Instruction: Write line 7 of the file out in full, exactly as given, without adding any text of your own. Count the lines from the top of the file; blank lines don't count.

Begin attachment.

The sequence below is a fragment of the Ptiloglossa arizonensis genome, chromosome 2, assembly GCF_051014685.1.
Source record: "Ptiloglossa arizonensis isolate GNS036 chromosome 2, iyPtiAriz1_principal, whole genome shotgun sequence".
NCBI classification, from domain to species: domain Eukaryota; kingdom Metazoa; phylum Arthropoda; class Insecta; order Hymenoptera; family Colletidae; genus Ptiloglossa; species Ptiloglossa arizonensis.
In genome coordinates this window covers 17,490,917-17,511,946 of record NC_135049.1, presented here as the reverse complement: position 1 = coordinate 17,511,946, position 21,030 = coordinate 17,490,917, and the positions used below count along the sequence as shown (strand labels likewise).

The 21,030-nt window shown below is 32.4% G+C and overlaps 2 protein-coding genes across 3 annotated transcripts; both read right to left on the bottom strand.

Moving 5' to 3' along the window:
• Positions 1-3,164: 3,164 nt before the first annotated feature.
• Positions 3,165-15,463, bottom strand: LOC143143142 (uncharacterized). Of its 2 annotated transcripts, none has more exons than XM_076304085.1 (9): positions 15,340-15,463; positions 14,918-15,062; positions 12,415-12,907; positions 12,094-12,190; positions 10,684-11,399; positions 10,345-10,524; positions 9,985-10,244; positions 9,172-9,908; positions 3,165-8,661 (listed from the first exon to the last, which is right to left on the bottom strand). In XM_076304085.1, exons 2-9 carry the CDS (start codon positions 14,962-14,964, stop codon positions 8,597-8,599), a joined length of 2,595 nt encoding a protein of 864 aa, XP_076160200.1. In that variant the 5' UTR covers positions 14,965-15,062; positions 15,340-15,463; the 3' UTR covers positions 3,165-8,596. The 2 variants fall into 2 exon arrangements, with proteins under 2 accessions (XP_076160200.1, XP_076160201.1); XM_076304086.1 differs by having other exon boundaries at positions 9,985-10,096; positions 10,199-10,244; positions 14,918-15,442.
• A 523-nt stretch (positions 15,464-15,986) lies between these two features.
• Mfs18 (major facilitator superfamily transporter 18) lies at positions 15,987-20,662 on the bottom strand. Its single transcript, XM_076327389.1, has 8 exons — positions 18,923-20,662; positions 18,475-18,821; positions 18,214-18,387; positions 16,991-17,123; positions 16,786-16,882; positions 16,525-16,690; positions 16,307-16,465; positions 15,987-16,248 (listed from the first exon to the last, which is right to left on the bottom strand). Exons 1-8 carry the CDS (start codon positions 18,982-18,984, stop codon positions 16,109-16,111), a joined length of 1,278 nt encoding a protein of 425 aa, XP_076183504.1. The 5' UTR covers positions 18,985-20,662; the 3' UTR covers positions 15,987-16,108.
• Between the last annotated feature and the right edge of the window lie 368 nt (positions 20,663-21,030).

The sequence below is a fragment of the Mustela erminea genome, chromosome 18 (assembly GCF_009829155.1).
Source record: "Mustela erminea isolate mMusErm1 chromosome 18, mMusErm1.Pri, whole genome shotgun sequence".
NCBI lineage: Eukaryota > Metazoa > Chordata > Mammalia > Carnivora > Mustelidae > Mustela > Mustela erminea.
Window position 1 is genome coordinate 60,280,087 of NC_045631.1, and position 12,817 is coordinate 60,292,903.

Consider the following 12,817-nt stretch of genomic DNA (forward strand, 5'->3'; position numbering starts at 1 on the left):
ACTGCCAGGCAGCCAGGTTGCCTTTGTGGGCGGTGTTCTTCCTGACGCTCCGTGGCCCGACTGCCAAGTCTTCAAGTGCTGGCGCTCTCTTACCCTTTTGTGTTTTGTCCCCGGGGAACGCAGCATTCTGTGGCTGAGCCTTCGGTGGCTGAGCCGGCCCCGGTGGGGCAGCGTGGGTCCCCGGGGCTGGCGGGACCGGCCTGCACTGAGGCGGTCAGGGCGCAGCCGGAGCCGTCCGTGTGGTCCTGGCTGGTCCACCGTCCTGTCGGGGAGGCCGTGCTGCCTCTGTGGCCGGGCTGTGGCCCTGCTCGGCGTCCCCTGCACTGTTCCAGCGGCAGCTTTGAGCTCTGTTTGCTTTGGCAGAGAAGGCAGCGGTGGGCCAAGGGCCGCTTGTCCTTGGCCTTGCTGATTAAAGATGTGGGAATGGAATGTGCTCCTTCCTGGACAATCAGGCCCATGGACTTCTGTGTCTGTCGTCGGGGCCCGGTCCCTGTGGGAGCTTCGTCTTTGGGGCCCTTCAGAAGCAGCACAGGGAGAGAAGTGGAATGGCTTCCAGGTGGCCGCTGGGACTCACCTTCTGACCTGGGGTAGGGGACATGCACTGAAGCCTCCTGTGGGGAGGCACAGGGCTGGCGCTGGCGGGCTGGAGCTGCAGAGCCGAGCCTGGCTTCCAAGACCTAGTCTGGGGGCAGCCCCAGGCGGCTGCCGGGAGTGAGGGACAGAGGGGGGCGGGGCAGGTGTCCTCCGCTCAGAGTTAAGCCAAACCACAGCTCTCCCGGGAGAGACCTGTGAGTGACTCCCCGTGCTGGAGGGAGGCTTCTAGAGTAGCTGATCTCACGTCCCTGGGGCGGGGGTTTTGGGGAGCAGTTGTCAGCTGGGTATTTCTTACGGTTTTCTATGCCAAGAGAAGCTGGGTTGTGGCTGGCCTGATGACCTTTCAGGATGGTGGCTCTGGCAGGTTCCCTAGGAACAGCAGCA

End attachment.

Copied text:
• Positions 1-3,164: 3,164 nt before the first annotated feature.